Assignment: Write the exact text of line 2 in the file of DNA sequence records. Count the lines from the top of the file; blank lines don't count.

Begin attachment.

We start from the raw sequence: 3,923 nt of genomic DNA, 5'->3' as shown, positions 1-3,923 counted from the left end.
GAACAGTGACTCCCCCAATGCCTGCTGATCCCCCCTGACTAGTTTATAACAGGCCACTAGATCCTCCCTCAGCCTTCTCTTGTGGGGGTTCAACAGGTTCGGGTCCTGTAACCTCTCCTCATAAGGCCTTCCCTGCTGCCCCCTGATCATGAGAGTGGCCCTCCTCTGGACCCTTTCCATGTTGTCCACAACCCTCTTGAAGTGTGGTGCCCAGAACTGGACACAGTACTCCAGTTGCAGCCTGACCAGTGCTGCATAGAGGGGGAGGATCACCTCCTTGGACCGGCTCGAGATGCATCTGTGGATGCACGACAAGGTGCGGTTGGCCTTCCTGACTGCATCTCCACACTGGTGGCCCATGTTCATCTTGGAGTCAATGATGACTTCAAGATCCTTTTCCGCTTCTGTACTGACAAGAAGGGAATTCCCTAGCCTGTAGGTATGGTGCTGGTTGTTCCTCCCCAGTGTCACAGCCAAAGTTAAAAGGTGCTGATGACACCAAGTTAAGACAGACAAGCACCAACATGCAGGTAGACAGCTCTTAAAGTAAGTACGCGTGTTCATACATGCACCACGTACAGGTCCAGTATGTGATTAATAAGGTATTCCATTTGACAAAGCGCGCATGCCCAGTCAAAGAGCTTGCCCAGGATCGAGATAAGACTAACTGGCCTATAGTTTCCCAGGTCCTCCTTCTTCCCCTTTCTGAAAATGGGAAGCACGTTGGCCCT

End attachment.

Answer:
GAACAGTGACTCCCCCAATGCCTGCTGATCCCCCCTGACTAGTTTATAACAGGCCACTAGATCCTCCCTCAGCCTTCTCTTGTGGGGGTTCAACAGGTTCGGGTCCTGTAACCTCTCCTCATAAGGCCTTCCCTGCTGCCCCCTGATCATGAGAGTGGCCCTCCTCTGGACCCTTTCCATGTTGTCCACAACCCTCTTGAAGTGTGGTGCCCAGAACTGGACACAGTACTCCAGTTGCAGCCTGACCAGTGCTGCATAGAGGGGGAGGATCACCTCCTTGGACCGGCTCGAGATGCATCTGTGGATGCACGACAAGGTGCGGTTGGCCTTCCTGACTGCATCTCCACACTGGTGGCCCATGTTCATCTTGGAGTCAATGATGACTTCAAGATCCTTTTCCGCTTCTGTACTGACAAGAAGGGAATTCCCTAGCCTGTAGGTATGGTGCTGGTTGTTCCTCCCCAGTGTCACAGCCAAAGTTAAAAGGTGCTGATGACACCAAGTTAAGACAGACAAGCACCAACATGCAGGTAGACAGCTCTTAAAGTAAGTACGCGTGTTCATACATGCACCACGTACAGGTCCAGTATGTGATTAATAAGGTATTCCATTTGACAAAGCGCGCATGCCCAGTCAAAGAGCTTGCCCAGGATCGAGATAAGACTAACTGGCCTATAGTTTCCCAGGTCCTCCTTCTTCCCCTTTCTGAAAATGGGAAGCACGTTGGCCCT